Scholarly Comments on Academic Economics

Reply to “The Limitations of Growth-Optimal Approaches to Decision Making Under Uncertainty”

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In an article appearing concurrently with the present one, Matthew Ford and John Kay put forward their understanding of a decision theory which emerges in ergodicity economics. Their understanding leads them to believe that ergodicity economics evades the core problem of decisions under uncertainty and operates solely in a regime where there is no measurable uncertainty. If this were the case, then the authors’ critical stance would be justified and, as the authors point out, the decision theory would yield only trivial results, identical to a flavor of expected-utility theory. Here we clarify that the critique is based on a theoretical misunderstanding, and that uncertainty—quantified in any reasonable way—is large in the regime where the model operates. Our resolution explains the success of recent laboratory experiments, where ergodicity economics makes predictions different from expected-utility theory, contrary to the claim of equivalence by Ford and Kay. Also, a state of the world is identified where ergodicity economics outperforms expected-utility theory empirically.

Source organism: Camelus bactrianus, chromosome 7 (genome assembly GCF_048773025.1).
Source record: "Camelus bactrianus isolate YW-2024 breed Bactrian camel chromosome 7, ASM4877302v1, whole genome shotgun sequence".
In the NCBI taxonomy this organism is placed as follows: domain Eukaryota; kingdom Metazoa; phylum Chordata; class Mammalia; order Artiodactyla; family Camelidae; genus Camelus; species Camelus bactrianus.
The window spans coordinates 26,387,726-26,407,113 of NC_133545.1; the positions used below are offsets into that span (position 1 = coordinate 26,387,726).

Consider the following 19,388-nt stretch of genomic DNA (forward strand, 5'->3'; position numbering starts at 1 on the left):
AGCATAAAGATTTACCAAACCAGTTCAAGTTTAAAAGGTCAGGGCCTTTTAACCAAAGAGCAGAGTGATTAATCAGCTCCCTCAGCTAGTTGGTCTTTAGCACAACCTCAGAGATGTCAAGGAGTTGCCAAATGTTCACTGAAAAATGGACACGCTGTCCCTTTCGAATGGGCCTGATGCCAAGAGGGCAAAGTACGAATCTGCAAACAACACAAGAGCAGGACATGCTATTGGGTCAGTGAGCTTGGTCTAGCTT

This article is a response to The Limitations of Growth-Optimal Approaches to Decision Making Under Uncertainty by Matthew C. Ford and John A. Kay (EJW, September 2023).